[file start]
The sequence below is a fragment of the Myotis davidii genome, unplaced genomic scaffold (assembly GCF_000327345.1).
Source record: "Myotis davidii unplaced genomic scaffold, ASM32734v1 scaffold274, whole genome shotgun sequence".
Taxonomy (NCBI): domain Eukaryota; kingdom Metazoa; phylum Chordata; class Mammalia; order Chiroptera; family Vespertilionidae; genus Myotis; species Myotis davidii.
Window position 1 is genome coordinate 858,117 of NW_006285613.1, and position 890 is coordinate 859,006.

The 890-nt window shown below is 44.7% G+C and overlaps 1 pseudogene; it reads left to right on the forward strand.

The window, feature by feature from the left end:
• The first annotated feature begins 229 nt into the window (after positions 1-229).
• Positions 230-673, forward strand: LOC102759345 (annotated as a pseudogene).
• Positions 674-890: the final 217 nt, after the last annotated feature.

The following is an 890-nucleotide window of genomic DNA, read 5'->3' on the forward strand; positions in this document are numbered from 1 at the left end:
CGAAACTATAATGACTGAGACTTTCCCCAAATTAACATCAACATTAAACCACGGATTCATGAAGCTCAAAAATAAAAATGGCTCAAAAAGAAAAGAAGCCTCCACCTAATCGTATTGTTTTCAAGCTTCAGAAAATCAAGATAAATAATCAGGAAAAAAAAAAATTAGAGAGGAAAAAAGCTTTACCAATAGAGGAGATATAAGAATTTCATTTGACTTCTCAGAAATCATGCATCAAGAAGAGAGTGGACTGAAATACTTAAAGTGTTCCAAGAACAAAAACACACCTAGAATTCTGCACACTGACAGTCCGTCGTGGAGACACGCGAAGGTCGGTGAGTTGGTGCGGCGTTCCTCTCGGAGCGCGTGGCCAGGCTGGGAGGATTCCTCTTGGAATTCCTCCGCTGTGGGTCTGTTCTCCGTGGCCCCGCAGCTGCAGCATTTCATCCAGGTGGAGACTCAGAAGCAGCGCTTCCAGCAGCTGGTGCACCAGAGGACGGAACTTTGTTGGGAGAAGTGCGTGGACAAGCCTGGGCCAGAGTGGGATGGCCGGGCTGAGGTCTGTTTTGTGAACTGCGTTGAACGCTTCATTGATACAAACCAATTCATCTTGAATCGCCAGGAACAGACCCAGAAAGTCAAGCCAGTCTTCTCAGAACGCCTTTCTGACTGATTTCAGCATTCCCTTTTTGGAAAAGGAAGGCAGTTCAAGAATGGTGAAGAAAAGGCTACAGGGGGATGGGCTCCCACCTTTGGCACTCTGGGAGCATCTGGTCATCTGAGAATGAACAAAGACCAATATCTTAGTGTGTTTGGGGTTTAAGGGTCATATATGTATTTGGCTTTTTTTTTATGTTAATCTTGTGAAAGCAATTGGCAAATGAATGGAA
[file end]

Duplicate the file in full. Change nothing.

The sequence below is a fragment of the Myotis davidii genome, unplaced genomic scaffold (assembly GCF_000327345.1).
Source record: "Myotis davidii unplaced genomic scaffold, ASM32734v1 scaffold274, whole genome shotgun sequence".
Taxonomy (NCBI): domain Eukaryota; kingdom Metazoa; phylum Chordata; class Mammalia; order Chiroptera; family Vespertilionidae; genus Myotis; species Myotis davidii.
Window position 1 is genome coordinate 858,117 of NW_006285613.1, and position 890 is coordinate 859,006.

The 890-nt window shown below is 44.7% G+C and overlaps 1 pseudogene; it reads left to right on the forward strand.

The window, feature by feature from the left end:
• The first annotated feature begins 229 nt into the window (after positions 1-229).
• Positions 230-673, forward strand: LOC102759345 (annotated as a pseudogene).
• Positions 674-890: the final 217 nt, after the last annotated feature.

The following is an 890-nucleotide window of genomic DNA, read 5'->3' on the forward strand; positions in this document are numbered from 1 at the left end:
CGAAACTATAATGACTGAGACTTTCCCCAAATTAACATCAACATTAAACCACGGATTCATGAAGCTCAAAAATAAAAATGGCTCAAAAAGAAAAGAAGCCTCCACCTAATCGTATTGTTTTCAAGCTTCAGAAAATCAAGATAAATAATCAGGAAAAAAAAAAATTAGAGAGGAAAAAAGCTTTACCAATAGAGGAGATATAAGAATTTCATTTGACTTCTCAGAAATCATGCATCAAGAAGAGAGTGGACTGAAATACTTAAAGTGTTCCAAGAACAAAAACACACCTAGAATTCTGCACACTGACAGTCCGTCGTGGAGACACGCGAAGGTCGGTGAGTTGGTGCGGCGTTCCTCTCGGAGCGCGTGGCCAGGCTGGGAGGATTCCTCTTGGAATTCCTCCGCTGTGGGTCTGTTCTCCGTGGCCCCGCAGCTGCAGCATTTCATCCAGGTGGAGACTCAGAAGCAGCGCTTCCAGCAGCTGGTGCACCAGAGGACGGAACTTTGTTGGGAGAAGTGCGTGGACAAGCCTGGGCCAGAGTGGGATGGCCGGGCTGAGGTCTGTTTTGTGAACTGCGTTGAACGCTTCATTGATACAAACCAATTCATCTTGAATCGCCAGGAACAGACCCAGAAAGTCAAGCCAGTCTTCTCAGAACGCCTTTCTGACTGATTTCAGCATTCCCTTTTTGGAAAAGGAAGGCAGTTCAAGAATGGTGAAGAAAAGGCTACAGGGGGATGGGCTCCCACCTTTGGCACTCTGGGAGCATCTGGTCATCTGAGAATGAACAAAGACCAATATCTTAGTGTGTTTGGGGTTTAAGGGTCATATATGTATTTGGCTTTTTTTTTATGTTAATCTTGTGAAAGCAATTGGCAAATGAATGGAA